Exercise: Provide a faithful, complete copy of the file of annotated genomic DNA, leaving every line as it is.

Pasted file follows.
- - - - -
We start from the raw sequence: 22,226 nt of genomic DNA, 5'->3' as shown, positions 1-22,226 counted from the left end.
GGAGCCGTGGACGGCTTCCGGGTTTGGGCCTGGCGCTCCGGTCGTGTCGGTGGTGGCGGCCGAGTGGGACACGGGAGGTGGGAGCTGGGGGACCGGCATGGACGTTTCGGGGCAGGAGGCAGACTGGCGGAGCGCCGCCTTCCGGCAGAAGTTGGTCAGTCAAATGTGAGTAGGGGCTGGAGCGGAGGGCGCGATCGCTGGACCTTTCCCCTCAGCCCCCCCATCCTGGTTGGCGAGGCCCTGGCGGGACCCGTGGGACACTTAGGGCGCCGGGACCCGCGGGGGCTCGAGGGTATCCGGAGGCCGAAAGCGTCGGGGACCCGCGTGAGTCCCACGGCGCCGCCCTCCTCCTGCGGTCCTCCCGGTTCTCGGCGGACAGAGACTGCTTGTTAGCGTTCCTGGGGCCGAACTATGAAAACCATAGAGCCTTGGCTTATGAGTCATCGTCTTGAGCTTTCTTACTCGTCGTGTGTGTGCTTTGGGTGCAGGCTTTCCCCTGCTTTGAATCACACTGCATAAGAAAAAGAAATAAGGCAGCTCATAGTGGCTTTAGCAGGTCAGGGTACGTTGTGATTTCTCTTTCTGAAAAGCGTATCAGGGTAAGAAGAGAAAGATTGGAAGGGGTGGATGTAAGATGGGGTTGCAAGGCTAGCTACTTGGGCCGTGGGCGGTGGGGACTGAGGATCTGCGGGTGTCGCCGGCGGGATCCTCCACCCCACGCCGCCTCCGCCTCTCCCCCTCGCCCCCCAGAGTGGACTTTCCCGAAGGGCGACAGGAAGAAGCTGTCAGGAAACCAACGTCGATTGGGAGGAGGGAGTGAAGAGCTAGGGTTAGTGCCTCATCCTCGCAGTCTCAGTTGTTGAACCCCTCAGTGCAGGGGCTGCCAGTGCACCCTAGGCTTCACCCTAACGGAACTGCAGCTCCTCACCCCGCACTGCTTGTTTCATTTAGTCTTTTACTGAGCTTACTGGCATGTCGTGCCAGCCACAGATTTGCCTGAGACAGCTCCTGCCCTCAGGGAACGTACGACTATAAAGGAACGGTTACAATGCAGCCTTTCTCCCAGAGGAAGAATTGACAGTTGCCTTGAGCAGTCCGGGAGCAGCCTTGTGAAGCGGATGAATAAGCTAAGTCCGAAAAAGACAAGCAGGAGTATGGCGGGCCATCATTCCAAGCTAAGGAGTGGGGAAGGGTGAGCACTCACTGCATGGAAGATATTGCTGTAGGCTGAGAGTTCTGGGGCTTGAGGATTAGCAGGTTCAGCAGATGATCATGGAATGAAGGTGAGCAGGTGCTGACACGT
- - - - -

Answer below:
We start from the raw sequence: 22,226 nt of genomic DNA, 5'->3' as shown, positions 1-22,226 counted from the left end.
GGAGCCGTGGACGGCTTCCGGGTTTGGGCCTGGCGCTCCGGTCGTGTCGGTGGTGGCGGCCGAGTGGGACACGGGAGGTGGGAGCTGGGGGACCGGCATGGACGTTTCGGGGCAGGAGGCAGACTGGCGGAGCGCCGCCTTCCGGCAGAAGTTGGTCAGTCAAATGTGAGTAGGGGCTGGAGCGGAGGGCGCGATCGCTGGACCTTTCCCCTCAGCCCCCCCATCCTGGTTGGCGAGGCCCTGGCGGGACCCGTGGGACACTTAGGGCGCCGGGACCCGCGGGGGCTCGAGGGTATCCGGAGGCCGAAAGCGTCGGGGACCCGCGTGAGTCCCACGGCGCCGCCCTCCTCCTGCGGTCCTCCCGGTTCTCGGCGGACAGAGACTGCTTGTTAGCGTTCCTGGGGCCGAACTATGAAAACCATAGAGCCTTGGCTTATGAGTCATCGTCTTGAGCTTTCTTACTCGTCGTGTGTGTGCTTTGGGTGCAGGCTTTCCCCTGCTTTGAATCACACTGCATAAGAAAAAGAAATAAGGCAGCTCATAGTGGCTTTAGCAGGTCAGGGTACGTTGTGATTTCTCTTTCTGAAAAGCGTATCAGGGTAAGAAGAGAAAGATTGGAAGGGGTGGATGTAAGATGGGGTTGCAAGGCTAGCTACTTGGGCCGTGGGCGGTGGGGACTGAGGATCTGCGGGTGTCGCCGGCGGGATCCTCCACCCCACGCCGCCTCCGCCTCTCCCCCTCGCCCCCCAGAGTGGACTTTCCCGAAGGGCGACAGGAAGAAGCTGTCAGGAAACCAACGTCGATTGGGAGGAGGGAGTGAAGAGCTAGGGTTAGTGCCTCATCCTCGCAGTCTCAGTTGTTGAACCCCTCAGTGCAGGGGCTGCCAGTGCACCCTAGGCTTCACCCTAACGGAACTGCAGCTCCTCACCCCGCACTGCTTGTTTCATTTAGTCTTTTACTGAGCTTACTGGCATGTCGTGCCAGCCACAGATTTGCCTGAGACAGCTCCTGCCCTCAGGGAACGTACGACTATAAAGGAACGGTTACAATGCAGCCTTTCTCCCAGAGGAAGAATTGACAGTTGCCTTGAGCAGTCCGGGAGCAGCCTTGTGAAGCGGATGAATAAGCTAAGTCCGAAAAAGACAAGCAGGAGTATGGCGGGCCATCATTCCAAGCTAAGGAGTGGGGAAGGGTGAGCACTCACTGCATGGAAGATATTGCTGTAGGCTGAGAGTTCTGGGGCTTGAGGATTAGCAGGTTCAGCAGATGATCATGGAATGAAGGTGAGCAGGTGCTGACACGT